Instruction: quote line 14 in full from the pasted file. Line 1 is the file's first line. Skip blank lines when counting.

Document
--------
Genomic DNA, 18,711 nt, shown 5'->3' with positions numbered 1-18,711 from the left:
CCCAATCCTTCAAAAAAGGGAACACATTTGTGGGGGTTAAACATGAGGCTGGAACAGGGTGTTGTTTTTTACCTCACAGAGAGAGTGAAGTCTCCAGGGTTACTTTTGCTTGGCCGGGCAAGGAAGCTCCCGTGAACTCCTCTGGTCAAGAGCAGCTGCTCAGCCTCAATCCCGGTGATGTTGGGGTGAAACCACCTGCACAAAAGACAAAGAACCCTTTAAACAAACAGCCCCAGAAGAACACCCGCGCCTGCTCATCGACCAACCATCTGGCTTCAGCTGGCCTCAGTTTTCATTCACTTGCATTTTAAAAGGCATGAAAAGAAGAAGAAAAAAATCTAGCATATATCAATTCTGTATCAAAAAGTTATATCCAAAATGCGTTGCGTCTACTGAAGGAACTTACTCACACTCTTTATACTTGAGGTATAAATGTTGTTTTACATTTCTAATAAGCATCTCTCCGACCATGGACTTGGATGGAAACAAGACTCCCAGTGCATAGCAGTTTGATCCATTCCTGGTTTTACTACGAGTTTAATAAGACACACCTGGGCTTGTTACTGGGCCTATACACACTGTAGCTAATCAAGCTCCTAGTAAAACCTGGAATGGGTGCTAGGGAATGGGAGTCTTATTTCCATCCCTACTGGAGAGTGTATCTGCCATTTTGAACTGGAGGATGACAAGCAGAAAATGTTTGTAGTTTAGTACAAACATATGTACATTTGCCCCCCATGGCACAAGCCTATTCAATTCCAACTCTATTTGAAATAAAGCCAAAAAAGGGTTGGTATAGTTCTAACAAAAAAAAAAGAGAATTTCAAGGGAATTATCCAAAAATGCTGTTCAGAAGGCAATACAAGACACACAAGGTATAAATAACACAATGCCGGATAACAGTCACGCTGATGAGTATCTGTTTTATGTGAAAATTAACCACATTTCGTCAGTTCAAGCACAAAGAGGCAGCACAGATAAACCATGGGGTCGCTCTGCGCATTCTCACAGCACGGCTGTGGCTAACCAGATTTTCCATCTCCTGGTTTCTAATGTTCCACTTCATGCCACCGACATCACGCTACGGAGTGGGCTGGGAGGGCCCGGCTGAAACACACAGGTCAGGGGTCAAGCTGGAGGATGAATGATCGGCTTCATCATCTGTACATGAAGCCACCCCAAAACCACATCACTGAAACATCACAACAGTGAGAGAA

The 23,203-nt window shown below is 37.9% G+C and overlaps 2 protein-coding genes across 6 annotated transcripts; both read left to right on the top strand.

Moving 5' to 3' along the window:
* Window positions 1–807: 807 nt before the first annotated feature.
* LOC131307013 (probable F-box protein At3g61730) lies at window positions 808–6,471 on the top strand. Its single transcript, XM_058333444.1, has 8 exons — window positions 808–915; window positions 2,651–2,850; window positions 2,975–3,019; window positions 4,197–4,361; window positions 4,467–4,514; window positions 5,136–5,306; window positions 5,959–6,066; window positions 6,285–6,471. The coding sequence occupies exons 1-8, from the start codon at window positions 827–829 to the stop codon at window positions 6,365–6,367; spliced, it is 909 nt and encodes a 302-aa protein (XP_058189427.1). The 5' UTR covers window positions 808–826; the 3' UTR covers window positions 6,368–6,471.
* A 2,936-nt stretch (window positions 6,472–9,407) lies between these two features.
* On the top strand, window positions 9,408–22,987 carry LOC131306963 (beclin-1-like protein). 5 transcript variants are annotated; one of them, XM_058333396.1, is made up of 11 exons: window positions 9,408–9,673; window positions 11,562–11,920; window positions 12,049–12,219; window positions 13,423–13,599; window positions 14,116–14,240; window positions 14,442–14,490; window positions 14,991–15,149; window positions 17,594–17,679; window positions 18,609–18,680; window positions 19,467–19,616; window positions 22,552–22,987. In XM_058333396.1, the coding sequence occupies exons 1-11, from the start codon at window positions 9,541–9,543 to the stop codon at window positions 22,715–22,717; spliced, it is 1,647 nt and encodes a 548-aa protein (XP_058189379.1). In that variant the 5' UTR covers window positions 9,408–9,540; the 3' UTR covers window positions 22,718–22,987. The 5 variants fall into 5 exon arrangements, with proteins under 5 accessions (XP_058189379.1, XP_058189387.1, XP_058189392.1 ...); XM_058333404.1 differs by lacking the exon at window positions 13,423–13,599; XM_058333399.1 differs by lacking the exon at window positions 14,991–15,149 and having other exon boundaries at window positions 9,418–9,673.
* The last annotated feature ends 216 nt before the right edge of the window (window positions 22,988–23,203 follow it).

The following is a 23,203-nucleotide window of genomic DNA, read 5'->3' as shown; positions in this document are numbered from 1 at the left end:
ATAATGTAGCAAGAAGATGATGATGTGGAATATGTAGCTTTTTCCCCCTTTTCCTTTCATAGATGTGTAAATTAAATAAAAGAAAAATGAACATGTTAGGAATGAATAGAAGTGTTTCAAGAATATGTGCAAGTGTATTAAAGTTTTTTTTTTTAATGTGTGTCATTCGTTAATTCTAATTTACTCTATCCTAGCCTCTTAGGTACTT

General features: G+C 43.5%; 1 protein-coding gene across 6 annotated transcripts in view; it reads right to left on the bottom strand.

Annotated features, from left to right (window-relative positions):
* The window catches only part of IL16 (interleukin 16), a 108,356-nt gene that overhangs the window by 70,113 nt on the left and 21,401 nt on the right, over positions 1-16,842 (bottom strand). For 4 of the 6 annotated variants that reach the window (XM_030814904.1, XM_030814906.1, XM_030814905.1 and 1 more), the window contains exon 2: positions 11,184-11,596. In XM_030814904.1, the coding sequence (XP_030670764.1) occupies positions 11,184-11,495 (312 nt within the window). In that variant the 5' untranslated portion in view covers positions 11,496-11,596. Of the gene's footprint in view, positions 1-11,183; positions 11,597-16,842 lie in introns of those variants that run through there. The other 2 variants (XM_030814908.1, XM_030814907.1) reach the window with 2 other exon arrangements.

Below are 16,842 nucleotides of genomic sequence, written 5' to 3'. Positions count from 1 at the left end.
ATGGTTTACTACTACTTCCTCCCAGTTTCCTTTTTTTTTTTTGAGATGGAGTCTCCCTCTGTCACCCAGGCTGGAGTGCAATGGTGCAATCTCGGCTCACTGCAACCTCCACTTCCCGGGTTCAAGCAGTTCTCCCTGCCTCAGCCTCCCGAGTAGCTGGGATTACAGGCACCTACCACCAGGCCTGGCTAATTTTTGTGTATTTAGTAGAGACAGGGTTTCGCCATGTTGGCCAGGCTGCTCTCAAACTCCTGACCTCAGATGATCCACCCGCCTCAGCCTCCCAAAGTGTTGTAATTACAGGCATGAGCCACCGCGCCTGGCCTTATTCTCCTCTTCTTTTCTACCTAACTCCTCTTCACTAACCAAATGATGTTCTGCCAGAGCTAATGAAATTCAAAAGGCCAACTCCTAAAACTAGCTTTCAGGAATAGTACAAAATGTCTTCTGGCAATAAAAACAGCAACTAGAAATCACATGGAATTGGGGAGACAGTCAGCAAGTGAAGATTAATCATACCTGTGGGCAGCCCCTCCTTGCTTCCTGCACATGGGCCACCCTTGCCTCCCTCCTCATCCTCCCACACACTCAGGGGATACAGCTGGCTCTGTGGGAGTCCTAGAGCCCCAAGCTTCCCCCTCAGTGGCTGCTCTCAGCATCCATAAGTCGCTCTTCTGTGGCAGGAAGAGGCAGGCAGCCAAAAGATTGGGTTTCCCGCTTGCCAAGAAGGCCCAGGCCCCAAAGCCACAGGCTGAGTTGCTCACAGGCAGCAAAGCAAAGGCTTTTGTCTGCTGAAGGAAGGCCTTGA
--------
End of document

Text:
* The window catches only part of IL16 (interleukin 16), a 108,356-nt gene that overhangs the window by 70,113 nt on the left and 21,401 nt on the right, over positions 1-16,842 (bottom strand). For 4 of the 6 annotated variants that reach the window (XM_030814904.1, XM_030814906.1, XM_030814905.1 and 1 more), the window contains exon 2: positions 11,184-11,596. In XM_030814904.1, the coding sequence (XP_030670764.1) occupies positions 11,184-11,495 (312 nt within the window). In that variant the 5' untranslated portion in view covers positions 11,496-11,596. Of the gene's footprint in view, positions 1-11,183; positions 11,597-16,842 lie in introns of those variants that run through there. The other 2 variants (XM_030814908.1, XM_030814907.1) reach the window with 2 other exon arrangements.